Not burning rubber with BMW

Neil Pendock May 8, 2008 0

Christoff van Staden, dashing proprietor of boutique hotel 10 Bompas, also has a good line in jokes. “What’s the difference between 365 black condoms and a car tyre? The latter is a Goodyear, the former, a Greatyear.” Alas, the same cannot be said for SA wine battling under charges of rubbery pongs. A recent London tasting of wines rated 4½ and 5 stars by the Platter’s wine guide was described by Times pundit “Calamity” Jane MacQuitty as a car wreck. “Of the 63 wines I tasted, only 13 came through as winners… South Africa’s tell-tale dirty, rubbery red wine pong was there in abundance.”

While Wines of SA (WoSA, the exporters association), scratches around for answers, BMW – who know something about rubber – are accelerating away into the middle distance. A tasting of their top ten reds over the last ten years at the Local Grill in Sandton last night was more pleasure palace of Kublai Khan than Kyalami.

Junel Vermeulen

The BMW Great Wine Series is the brainchild of dapper BMW communications guru and former FW de Klerk press secretary, Richard Carter. The wines were selected by dynamic Local Grill owner Owen McDonald and sparkling local wine diva Junel Vermeulen, who also presented them alongside a range of steaks Carter claims are “the best in Johannesburg. When the Germans come over, we take them to Alan Pick’s Butcher’s Shop & Grill – they love walking around the butchery ogling the racks of meat and Alan really is the Moyo of Meat – but for a quiet steak, you can’t do better than a Chalmar Sirloin at the Local Grill.”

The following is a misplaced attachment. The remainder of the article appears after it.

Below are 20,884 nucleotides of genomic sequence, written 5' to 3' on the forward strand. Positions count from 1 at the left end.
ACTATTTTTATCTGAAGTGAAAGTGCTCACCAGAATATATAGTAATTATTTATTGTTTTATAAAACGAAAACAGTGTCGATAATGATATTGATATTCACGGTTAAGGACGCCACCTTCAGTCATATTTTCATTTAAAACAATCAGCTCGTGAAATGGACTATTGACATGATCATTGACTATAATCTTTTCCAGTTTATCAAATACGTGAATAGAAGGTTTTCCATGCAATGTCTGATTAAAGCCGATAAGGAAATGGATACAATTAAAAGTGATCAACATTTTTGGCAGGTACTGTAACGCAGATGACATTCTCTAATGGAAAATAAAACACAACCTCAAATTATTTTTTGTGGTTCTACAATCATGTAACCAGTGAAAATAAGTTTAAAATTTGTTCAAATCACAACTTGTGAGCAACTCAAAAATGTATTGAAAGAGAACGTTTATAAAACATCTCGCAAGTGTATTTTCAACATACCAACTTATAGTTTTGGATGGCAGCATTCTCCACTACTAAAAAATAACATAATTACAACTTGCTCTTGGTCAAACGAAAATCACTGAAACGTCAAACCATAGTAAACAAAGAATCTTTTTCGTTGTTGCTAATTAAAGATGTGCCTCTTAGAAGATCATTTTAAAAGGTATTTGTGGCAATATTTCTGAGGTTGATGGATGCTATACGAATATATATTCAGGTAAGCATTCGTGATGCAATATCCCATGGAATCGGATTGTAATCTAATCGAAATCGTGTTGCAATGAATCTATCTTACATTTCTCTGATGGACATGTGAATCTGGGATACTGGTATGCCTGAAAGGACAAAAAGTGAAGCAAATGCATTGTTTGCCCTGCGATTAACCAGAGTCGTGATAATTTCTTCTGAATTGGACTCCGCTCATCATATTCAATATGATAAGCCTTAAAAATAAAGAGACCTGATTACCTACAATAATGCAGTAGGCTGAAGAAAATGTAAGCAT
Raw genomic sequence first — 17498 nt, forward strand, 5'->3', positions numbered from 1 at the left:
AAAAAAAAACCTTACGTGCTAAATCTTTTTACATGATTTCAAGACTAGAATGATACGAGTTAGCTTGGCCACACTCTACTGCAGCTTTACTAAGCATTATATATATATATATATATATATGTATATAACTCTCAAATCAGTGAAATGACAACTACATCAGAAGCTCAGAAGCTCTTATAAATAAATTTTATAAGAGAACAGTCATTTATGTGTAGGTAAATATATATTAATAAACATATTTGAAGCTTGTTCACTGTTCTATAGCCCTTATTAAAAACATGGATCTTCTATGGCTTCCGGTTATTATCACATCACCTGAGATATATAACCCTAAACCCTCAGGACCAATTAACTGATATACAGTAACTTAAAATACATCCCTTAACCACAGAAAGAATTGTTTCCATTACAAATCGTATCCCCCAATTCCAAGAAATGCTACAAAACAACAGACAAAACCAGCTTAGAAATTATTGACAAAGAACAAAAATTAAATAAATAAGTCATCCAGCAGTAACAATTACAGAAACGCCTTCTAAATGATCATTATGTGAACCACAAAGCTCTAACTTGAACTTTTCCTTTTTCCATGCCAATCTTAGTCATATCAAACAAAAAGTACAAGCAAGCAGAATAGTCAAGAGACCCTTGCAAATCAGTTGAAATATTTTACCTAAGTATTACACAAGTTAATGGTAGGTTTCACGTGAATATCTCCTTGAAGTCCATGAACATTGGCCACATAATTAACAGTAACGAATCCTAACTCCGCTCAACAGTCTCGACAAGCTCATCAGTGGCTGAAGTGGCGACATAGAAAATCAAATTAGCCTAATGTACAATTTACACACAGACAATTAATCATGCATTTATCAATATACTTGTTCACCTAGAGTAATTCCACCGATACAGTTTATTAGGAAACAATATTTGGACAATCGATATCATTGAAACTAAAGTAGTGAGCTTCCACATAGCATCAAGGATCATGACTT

“The meat is the best in SA and comes from Bapsfontein and you have to pay cash up front for it” confirms Van Staden and my 350g hunk presented in a jus of blue cheese and peppadew was world class. As were the ten BMW wines, with nary a blowout nor papwiel in the line-up. As we were on the trail of dirty, rubbery pongs, my tasting notes will be restricted to aromas and bouquets. Scores out of 20 apply to the whole sensory experience.

1. Kanonkop Cape Winemakers’ Guild 1997: distinctive Muldersvlei pong, more farmyard than Ferrari, with a surprising amount of wood and mint still evident. 18

2. Saronsberg Full Circle 2005: smoke, coffee, mocha and toasty oak. 15

3. Fairview Solitude Shiraz 2005: baked fruits and spice. 16½

4. Graham Beck The Ridge Syrah 2000: some bottle stink that lifts after agitation, quite woody with some spice. 16

5. Kevin Arnold Syrah 2003: barnyard next to a Starbucks, complex. 16

6. Vergelegen 2003: very fine mineral nose, elegant. 18

7. Le Riche Cabernet Sauvignon Reserve 2003: intense cassis and blueberry. 18

8. Rustenberg Peter Barlow 2001: enchanting violets and licorice with a splash of herbs. 17

9. Thelema Cabernet Sauvignon 1998: mint city, intense fruit pastilles. 16

10. De Toren Fusion V 2002: wonderful complex and complete nose, very fine. 17

WoSA’s next trick is to bring selected European journos out to Cape Town later this year on a taste and see jolly. Perhaps they should let Richard, Owen and Junel choose the wines. After all, with petrol-head Jeremy Clarkson the most influential wine writer in the UK, perhaps the time has come to take wine marketing out of the hands of anoraques and snobs and give it to the people who made BMW the aspirational symbol for the whole world.

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